A Voice from the Four Horns of the Golden Altar

The Beast of the Apocalypse

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A Voice from the Four Horns of the Golden Altar Review

by Eduardo Rivadavia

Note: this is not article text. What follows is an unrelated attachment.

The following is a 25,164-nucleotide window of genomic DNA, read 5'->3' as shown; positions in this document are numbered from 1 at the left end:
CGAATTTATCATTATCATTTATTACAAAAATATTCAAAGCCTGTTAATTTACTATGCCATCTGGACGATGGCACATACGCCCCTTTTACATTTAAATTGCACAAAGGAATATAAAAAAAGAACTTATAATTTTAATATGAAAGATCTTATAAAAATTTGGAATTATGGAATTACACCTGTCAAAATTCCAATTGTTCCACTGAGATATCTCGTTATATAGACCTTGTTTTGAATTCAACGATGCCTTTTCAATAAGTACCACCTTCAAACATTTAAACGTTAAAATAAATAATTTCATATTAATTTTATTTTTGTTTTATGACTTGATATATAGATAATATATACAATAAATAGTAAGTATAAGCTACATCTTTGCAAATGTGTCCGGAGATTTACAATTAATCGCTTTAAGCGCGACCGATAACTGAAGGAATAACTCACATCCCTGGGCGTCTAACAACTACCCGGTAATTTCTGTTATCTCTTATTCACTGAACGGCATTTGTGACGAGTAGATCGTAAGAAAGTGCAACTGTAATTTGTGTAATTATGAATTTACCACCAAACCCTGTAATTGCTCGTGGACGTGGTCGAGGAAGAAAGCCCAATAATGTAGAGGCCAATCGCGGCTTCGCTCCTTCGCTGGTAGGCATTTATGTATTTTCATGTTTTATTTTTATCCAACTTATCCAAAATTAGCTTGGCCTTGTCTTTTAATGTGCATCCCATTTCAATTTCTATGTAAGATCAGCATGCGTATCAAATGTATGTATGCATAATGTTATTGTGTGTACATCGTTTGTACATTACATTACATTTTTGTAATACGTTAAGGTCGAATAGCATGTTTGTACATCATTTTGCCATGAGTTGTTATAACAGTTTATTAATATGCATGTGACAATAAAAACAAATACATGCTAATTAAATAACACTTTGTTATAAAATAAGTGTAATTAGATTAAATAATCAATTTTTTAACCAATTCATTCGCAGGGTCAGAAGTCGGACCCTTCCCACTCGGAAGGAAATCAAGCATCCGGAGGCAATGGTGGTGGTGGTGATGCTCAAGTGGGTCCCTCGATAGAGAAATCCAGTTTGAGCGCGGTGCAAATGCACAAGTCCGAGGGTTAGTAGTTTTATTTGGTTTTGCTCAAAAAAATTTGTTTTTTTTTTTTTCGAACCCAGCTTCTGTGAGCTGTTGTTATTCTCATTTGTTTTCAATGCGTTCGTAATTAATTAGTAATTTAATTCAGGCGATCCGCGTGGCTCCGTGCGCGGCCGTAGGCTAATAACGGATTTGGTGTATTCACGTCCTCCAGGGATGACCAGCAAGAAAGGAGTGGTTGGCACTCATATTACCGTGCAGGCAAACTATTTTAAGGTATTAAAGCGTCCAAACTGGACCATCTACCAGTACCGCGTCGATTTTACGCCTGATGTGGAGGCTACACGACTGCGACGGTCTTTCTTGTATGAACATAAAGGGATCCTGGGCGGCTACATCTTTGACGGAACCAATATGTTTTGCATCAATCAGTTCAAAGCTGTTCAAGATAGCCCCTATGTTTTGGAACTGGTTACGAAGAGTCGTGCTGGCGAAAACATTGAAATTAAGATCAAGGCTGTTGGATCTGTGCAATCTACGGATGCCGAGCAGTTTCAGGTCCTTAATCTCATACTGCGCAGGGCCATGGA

Wow, it seems like absolutely anyone can get a record deal these days, even the Beast of the Apocalypse himself! All kidding aside -- this is a band, not Mr. Lucifer -- A Voice from the Four Horns of the Golden Altar, the spectacularly named debut album from this Dutch black metal duo, actually sounds as if it were recorded in the ninth circle of hell -- or at least mastered from a fifth generation cassette-to-cassette copy with external noise being a welcome interference. Oh yeah, and this was done entirely on purpose, of course, because the members of TBOTA champion the less-is-more philosophy pervading the nether reaches of black metal's darkest fringe, whereupon conjuring the most primitive, unrefined, and ancient-seeming aesthetic is what it's all about. Never mind that not even the genre's ultimate formative forefathers, Venom, or arguably its latter day arch-atavists, Mayhem, ever sounded quite this raw or under-produced themselves, thus making TBOTA's retroactive experiment both ironic and, technically speaking, impossible. But enough with philosophy, on to the music, which can definitely be heard back there, somewhere, amid the nearly impenetrable murk so painstakingly obscuring the multi-instrumentalist duo's actually very accomplished musicianship and songwriting. This touches on every feasible tempo (slow, fast, faster, fastest) and negative emotion (despair, hatred, disgust) found within the typical bounds of black metal's expansive domain, even touching on a few symphonic passages. But perhaps the real shame here is that the untold layers of muck covering the musicians' lusty grunts render their lyrics -- purportedly inspired by the apocryphal texts of primeval times, whatever that means -- utterly indecipherable! As a result, one is left to puzzle over the terrifying ambience and unquestionable conviction driving TBOTA's anti-mission unaided by words, but then perhaps that's exactly the point, making this album an unmitigated triumph where shock value is concerned. So for those valuing maximum sonic de-evolution as an artistic triumph unto itself -- or just a moshing, satanic good time -- A Voice from the Four Horns of the Golden Altar probably achieves a new rust-standard within this peculiar musical sect of worship.

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